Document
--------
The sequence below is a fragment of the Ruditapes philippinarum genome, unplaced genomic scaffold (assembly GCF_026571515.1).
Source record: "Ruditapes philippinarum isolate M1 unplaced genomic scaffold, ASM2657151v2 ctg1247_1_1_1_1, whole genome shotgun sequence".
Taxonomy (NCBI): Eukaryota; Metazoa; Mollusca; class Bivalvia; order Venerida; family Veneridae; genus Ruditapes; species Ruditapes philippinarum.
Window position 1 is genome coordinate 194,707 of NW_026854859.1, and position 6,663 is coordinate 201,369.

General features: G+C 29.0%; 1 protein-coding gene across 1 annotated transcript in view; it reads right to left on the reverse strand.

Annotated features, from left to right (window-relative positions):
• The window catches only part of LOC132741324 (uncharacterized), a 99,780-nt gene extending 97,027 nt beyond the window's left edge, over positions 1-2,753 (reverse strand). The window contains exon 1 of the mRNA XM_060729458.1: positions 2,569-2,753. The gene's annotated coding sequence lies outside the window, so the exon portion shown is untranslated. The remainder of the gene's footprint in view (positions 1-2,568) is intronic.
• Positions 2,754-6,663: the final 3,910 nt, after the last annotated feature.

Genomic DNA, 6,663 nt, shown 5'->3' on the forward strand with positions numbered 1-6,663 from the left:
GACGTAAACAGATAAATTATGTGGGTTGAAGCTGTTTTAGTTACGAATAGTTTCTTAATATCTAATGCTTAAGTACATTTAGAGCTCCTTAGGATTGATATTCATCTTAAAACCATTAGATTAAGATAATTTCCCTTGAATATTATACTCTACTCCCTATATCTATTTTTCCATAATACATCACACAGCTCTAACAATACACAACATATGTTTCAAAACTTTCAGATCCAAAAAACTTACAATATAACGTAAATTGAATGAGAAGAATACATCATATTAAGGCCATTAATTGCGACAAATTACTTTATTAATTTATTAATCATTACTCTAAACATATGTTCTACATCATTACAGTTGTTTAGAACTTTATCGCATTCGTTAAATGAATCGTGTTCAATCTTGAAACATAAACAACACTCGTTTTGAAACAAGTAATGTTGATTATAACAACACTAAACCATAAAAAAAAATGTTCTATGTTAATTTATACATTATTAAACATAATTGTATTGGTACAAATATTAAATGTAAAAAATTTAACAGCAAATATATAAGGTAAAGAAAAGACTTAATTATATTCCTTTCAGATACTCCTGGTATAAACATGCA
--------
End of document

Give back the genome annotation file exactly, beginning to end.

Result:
The sequence below is a fragment of the Ruditapes philippinarum genome, unplaced genomic scaffold (assembly GCF_026571515.1).
Source record: "Ruditapes philippinarum isolate M1 unplaced genomic scaffold, ASM2657151v2 ctg1247_1_1_1_1, whole genome shotgun sequence".
Taxonomy (NCBI): Eukaryota; Metazoa; Mollusca; class Bivalvia; order Venerida; family Veneridae; genus Ruditapes; species Ruditapes philippinarum.
Window position 1 is genome coordinate 194,707 of NW_026854859.1, and position 6,663 is coordinate 201,369.

General features: G+C 29.0%; 1 protein-coding gene across 1 annotated transcript in view; it reads right to left on the reverse strand.

Annotated features, from left to right (window-relative positions):
• The window catches only part of LOC132741324 (uncharacterized), a 99,780-nt gene extending 97,027 nt beyond the window's left edge, over positions 1-2,753 (reverse strand). The window contains exon 1 of the mRNA XM_060729458.1: positions 2,569-2,753. The gene's annotated coding sequence lies outside the window, so the exon portion shown is untranslated. The remainder of the gene's footprint in view (positions 1-2,568) is intronic.
• Positions 2,754-6,663: the final 3,910 nt, after the last annotated feature.

Genomic DNA, 6,663 nt, shown 5'->3' on the forward strand with positions numbered 1-6,663 from the left:
GACGTAAACAGATAAATTATGTGGGTTGAAGCTGTTTTAGTTACGAATAGTTTCTTAATATCTAATGCTTAAGTACATTTAGAGCTCCTTAGGATTGATATTCATCTTAAAACCATTAGATTAAGATAATTTCCCTTGAATATTATACTCTACTCCCTATATCTATTTTTCCATAATACATCACACAGCTCTAACAATACACAACATATGTTTCAAAACTTTCAGATCCAAAAAACTTACAATATAACGTAAATTGAATGAGAAGAATACATCATATTAAGGCCATTAATTGCGACAAATTACTTTATTAATTTATTAATCATTACTCTAAACATATGTTCTACATCATTACAGTTGTTTAGAACTTTATCGCATTCGTTAAATGAATCGTGTTCAATCTTGAAACATAAACAACACTCGTTTTGAAACAAGTAATGTTGATTATAACAACACTAAACCATAAAAAAAAATGTTCTATGTTAATTTATACATTATTAAACATAATTGTATTGGTACAAATATTAAATGTAAAAAATTTAACAGCAAATATATAAGGTAAAGAAAAGACTTAATTATATTCCTTTCAGATACTCCTGGTATAAACATGCA